Observers have long suspected that the graduation
rate for boys is significantly lower than that
for girls. CCD now contains enough information
to allow us to estimate graduation rates using
our method for boys and girls separately.
Third, this report contains graduation rates for
each of the 100 largest school districts in the
country. We previously reported rates for these
districts in a 2001 report, “High School
Graduation Rates in the United States,” with
results for the class of 1998. But in the last
few national reports, we did not release results
for districts. The district results in the 2001
report were based on enrollment and diploma information
gathered from districts and states. After releasing
that report, we had concerns about the reliability
and consistency of those counts, so we refrained
from producing district graduation rates in subsequent
national reports. For this report, we believe
that we have addressed those concerns by relying
only on district information gathered from CCD.
Because of the uniform standards and procedures
enforced by CCD, we feel confident once again
to report district results. It is important to
note that no comparisons ought to be made between
the district results for the class of 2003 and
our previously reported district results for the
class of 1998. Because those earlier results may
not be reliable and were not computed using the
same method as the current report, no conclusions
should be drawn about any change in graduation
rates for the districts.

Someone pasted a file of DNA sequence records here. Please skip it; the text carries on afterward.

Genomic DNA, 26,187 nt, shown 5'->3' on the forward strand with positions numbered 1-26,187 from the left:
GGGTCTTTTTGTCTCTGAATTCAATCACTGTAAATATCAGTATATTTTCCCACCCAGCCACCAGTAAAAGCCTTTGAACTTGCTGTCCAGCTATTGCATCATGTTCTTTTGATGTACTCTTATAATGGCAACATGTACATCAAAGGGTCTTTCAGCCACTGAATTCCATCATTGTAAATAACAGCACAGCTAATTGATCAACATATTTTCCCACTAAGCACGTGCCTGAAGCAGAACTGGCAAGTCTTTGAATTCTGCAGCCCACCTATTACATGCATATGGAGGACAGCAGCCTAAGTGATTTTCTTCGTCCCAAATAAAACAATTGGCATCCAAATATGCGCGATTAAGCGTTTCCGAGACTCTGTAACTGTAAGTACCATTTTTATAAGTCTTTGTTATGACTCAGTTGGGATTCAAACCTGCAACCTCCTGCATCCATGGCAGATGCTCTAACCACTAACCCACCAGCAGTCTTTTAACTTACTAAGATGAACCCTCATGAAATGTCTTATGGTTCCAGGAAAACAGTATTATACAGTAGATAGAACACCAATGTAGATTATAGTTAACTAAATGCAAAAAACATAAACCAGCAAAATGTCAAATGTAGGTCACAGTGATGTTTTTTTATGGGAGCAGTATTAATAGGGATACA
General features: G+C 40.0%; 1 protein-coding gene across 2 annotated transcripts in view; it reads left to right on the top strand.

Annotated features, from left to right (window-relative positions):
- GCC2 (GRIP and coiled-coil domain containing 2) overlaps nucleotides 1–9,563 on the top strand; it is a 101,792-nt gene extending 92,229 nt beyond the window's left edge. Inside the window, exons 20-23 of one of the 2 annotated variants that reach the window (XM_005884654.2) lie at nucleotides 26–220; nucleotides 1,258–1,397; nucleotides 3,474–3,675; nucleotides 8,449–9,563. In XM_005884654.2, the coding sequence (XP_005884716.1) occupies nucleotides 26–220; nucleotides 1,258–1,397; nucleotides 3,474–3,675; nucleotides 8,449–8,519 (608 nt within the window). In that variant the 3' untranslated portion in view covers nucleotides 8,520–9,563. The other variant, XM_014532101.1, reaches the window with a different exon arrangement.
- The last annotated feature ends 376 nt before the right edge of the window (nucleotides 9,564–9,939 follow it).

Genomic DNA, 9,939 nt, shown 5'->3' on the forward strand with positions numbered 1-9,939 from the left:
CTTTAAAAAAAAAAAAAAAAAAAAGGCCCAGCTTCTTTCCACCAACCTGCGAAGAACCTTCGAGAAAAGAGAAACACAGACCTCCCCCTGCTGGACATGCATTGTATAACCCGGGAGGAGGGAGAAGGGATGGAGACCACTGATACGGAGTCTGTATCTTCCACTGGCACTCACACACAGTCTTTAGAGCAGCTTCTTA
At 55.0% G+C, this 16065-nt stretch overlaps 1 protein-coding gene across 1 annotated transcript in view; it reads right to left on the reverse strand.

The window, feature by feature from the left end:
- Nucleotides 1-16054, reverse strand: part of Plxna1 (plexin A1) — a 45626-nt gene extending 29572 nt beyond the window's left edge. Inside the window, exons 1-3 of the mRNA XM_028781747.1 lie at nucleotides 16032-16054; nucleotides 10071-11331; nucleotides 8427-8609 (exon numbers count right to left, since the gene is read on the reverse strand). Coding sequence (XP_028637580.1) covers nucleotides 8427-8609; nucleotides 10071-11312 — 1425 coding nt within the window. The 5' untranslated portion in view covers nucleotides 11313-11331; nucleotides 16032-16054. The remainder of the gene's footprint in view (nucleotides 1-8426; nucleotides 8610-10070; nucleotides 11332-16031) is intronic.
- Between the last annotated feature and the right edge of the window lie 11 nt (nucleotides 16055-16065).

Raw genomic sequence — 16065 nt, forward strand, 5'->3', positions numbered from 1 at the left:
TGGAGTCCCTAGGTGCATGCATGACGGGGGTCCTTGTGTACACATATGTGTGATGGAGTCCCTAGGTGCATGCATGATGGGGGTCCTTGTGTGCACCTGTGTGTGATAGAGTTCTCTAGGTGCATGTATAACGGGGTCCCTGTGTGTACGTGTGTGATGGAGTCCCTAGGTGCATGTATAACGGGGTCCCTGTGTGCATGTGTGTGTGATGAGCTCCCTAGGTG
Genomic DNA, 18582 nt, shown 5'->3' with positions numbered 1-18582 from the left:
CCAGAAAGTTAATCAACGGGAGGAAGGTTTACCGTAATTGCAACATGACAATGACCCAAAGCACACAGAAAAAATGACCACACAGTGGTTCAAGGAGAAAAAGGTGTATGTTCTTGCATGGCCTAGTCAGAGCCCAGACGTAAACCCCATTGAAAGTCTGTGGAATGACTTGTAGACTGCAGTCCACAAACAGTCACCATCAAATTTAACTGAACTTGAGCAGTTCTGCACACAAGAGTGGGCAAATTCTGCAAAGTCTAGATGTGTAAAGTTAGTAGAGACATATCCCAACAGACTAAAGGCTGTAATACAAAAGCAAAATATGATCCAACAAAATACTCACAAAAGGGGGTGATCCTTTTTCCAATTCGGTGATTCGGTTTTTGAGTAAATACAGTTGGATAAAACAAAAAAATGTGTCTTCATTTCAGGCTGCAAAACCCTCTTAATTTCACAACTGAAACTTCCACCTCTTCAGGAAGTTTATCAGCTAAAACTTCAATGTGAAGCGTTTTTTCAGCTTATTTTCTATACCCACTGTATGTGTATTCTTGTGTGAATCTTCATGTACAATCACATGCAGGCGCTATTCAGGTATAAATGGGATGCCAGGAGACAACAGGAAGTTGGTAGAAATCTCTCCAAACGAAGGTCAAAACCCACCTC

In this report, there is no need to discuss issues
that we have covered in previous reports. For
example, if readers are interested in our thoughts
on why graduation rates are important, how officially
reported rates are often mistaken, why GEDs ought
not to be included in graduation rates, and other
related issues, we would urge them to peruse our
report “Public High School Graduation and
CollegeReadiness Rates: 1991–2002.”[5]
Summary of Results
Though they are consistent with previous evaluations,
the results reported in this paper are certain
to raise many eyebrows. Overall, we estimate that
only 70 percent of the students in the class of
2003 earned a high school diploma. This figure
represents little change from our estimate of
a 71 percent graduation rate for the class of
2002 and a 72 percent graduation rate for the
class of 1991. We discovered that about 78 percent
of white students and 72 percent of Asian students
graduated high school, but little more than half
of Hispanic and AfricanAmerican students took
home a sheepskin: 53 percent and 55 percent, respectively.
Further, in each racial category that we evaluate,
females graduate at a higher rate than males,
with a particularly large difference for Hispanic
and AfricanAmerican students. An already low
58 percent and 59 percent of Hispanic and AfricanAmerican
females graduated from high school in 2003; only
49 percent and 48 percent of males in these categories
earned a diploma.
Our districtlevel results suggest that high
school graduation rates are a particular problem
in our nation’s most populated school districts.
For example, only about 43 percent of the 1.1
million students in New York City public school
district graduate from high school. The calculations
are similarly disturbing for most of the nation’s
largest school systems. None of the nation’s
ten largest school systems, which over 8 percent
of U.S. public school children attend, graduates
more than 60 percent of its students.[6]
As with the nation as a whole, larger school districts
uniformly graduate far fewer minority and male
students than white and female students.
Data and Method
To calculate graduation rates for each state
and several school districts, we utilize enrollment
and diploma data reported by NCES, the statistical
arm of the United States Department of Education.
We acquired enrollments over several years by
grade, race, and gender from NCES’s Common
Core of Data (CCD). Unlike in previous years,
diploma counts for the class of 2003 were not
made publicly available, so those data were obtained
from the restrictedaccess data file of the CCD.[7]
The advantage of using CCD information on enrollments